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Circular economy 'reduces cost and risk in electronics market'

Growing markets for second-hand electronics and reused components can bring economic benefits to manufacturers, according to a report from the Green Alliance.

The cross-party thinktank says this approach is “the best way of retaining value” due to the dramatic rise in the cost of raw materials and the economic benefits of minimising expensive chip fabrication.

Electronic devices that are up to five years old can be recovered profitably by either reselling once-premium models to emerging markets such as India or by disassembling devices for parts.

With collection and repair costs taken into account, WRAP estimates the value of the UK markets for two- to three-year-old laptops and tablets to be £720m and £90m, respectively.

Standardising the size, shape and connectivity of components would allow for the easy reuse of carbon-intensive elements such as integrated circuits.

Device recycling and reuse is seen as an increasingly attractive proposition for minimising regulatory risk as policy makers increasingly transfer the costs of the associated social and environmental impacts to retailers and manufacturers.

According to the UK’s Centre for Remanufacturing and Reuse, “remanufacturing is at its most successful when it is most hidden, due to consumer perceptions about the reliability of remanufactured goods”.

The global market for used smartphones is expected to rise significantly “from 53 million units to 257 million between 2013 and 2018”, according to the report. It is estimated that the used market will contribute to 8% of new sales by 2018.

Dustin Benton, author of the report, said: “If companies can make reuse easier, they can boost sales and cut environmental impact.”

Other findings in the report, ‘A circular economy for smart devices’, which also looks at the Indian and US markets, include:

  • Using cloud services to minimise the cost of hardware while maintaining a high-value experience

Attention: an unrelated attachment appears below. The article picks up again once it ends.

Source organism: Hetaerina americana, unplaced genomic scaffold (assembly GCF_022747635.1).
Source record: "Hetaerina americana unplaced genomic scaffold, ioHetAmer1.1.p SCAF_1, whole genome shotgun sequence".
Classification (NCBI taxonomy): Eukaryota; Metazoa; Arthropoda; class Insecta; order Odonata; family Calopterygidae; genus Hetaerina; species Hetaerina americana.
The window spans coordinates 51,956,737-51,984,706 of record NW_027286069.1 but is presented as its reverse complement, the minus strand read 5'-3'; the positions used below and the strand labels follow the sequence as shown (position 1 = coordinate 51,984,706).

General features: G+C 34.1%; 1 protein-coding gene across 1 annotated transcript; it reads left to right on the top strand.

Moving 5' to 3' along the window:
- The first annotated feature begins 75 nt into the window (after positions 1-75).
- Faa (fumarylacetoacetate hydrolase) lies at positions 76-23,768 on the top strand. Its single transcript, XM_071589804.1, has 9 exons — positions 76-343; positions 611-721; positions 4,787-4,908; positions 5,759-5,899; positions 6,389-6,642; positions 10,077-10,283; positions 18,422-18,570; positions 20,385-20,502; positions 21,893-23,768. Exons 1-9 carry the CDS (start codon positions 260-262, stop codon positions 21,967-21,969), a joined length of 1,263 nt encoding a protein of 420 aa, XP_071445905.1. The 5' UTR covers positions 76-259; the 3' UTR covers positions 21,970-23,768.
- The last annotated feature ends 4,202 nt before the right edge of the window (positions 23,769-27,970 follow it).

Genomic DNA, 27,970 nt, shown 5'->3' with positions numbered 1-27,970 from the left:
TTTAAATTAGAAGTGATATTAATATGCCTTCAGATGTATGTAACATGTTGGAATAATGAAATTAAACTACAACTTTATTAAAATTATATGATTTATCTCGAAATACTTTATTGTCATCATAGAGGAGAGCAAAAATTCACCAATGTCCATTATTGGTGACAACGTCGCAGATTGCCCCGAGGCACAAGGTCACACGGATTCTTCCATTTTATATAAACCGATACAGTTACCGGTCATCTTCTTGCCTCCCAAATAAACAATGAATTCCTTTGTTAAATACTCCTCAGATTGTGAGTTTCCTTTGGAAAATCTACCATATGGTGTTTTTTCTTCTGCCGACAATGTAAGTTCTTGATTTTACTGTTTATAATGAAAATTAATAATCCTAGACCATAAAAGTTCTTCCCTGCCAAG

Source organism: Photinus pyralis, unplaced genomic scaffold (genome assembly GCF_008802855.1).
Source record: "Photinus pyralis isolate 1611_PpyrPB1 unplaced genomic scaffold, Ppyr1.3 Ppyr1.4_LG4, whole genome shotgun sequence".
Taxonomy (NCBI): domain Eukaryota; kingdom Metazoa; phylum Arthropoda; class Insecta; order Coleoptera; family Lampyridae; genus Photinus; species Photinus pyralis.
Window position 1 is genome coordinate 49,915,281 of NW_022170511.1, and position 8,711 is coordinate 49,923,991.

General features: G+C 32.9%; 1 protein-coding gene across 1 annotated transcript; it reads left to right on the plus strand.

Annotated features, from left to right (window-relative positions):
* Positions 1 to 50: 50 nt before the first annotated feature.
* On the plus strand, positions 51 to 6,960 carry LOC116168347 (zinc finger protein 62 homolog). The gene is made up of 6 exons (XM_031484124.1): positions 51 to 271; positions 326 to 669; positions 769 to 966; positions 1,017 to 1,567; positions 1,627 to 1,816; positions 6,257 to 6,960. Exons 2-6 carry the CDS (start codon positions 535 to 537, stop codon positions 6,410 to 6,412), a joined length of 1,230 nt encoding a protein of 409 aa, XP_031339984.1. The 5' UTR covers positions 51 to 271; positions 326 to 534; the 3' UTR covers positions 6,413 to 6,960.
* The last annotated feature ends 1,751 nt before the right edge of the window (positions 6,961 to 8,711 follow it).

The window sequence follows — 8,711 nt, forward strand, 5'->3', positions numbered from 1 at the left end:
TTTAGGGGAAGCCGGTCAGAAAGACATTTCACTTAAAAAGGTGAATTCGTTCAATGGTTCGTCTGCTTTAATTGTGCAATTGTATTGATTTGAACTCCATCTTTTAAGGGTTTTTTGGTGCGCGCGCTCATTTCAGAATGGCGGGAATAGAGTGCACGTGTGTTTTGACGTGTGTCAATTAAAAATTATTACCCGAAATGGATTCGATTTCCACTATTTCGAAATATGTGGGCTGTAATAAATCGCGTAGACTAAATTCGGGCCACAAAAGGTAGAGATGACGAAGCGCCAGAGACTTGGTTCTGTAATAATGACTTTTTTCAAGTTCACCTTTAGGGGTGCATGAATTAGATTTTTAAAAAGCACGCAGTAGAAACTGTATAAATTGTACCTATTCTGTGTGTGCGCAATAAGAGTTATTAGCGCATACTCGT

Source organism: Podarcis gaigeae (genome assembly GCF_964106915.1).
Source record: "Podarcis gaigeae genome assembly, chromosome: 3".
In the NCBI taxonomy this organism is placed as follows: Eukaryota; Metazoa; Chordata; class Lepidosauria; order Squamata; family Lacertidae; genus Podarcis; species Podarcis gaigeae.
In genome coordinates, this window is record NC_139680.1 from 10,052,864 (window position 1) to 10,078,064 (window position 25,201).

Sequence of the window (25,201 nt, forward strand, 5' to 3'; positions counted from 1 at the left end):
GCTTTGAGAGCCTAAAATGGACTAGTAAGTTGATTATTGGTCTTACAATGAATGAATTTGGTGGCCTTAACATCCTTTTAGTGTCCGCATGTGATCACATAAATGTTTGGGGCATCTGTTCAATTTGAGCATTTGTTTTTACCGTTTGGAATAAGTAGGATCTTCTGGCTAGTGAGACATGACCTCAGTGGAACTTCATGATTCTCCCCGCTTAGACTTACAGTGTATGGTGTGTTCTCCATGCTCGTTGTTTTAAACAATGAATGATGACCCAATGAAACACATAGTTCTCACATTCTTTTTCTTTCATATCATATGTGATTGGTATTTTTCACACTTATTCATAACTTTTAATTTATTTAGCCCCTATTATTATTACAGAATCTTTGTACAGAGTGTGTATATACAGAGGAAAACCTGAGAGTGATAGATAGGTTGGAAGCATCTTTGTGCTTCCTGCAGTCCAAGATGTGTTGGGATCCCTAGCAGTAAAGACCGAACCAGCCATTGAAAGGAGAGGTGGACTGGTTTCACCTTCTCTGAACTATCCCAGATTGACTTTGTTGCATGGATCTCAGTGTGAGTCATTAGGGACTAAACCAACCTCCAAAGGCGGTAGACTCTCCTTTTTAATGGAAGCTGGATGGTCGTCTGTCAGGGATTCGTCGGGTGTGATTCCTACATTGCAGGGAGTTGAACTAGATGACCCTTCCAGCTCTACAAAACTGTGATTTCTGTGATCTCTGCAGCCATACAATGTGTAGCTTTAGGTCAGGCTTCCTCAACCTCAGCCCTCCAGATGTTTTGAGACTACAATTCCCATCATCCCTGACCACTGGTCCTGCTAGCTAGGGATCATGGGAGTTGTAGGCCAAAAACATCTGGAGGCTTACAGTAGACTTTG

• Elongating the useful lifespan of a device through software updates can reduce the environmental impact by up to 85%; “a device that lasts longer spreads its manufacturing impacts over a longer time period”
  • To maximise the value and environmental benefits of reuse, used devices should be retrieved “as early as possible” from consumers

Differences between the US and UK electronics recycling markets

  • The use of lower-cost hardware supplemented with cloud services is not as practical in the North American market due to sparser population densities and less developed mobile infrastructures
  • The US has a laptop penetration rate of 81% in comparison with 63% in the UK. However, tablet penetration is greater in the UK

Differences between the Indian and UK electronics recycling markets

  • Parts’ harvesting and remanufacture is only viable to US and UK markets by exporting to emerging economies. India is realising these benefits domestically due to hardware standardisation and lower wages
  • The high popularity of reusing devices from developed economies allows for older, premium models from the US and UK to be sold to Indian markets

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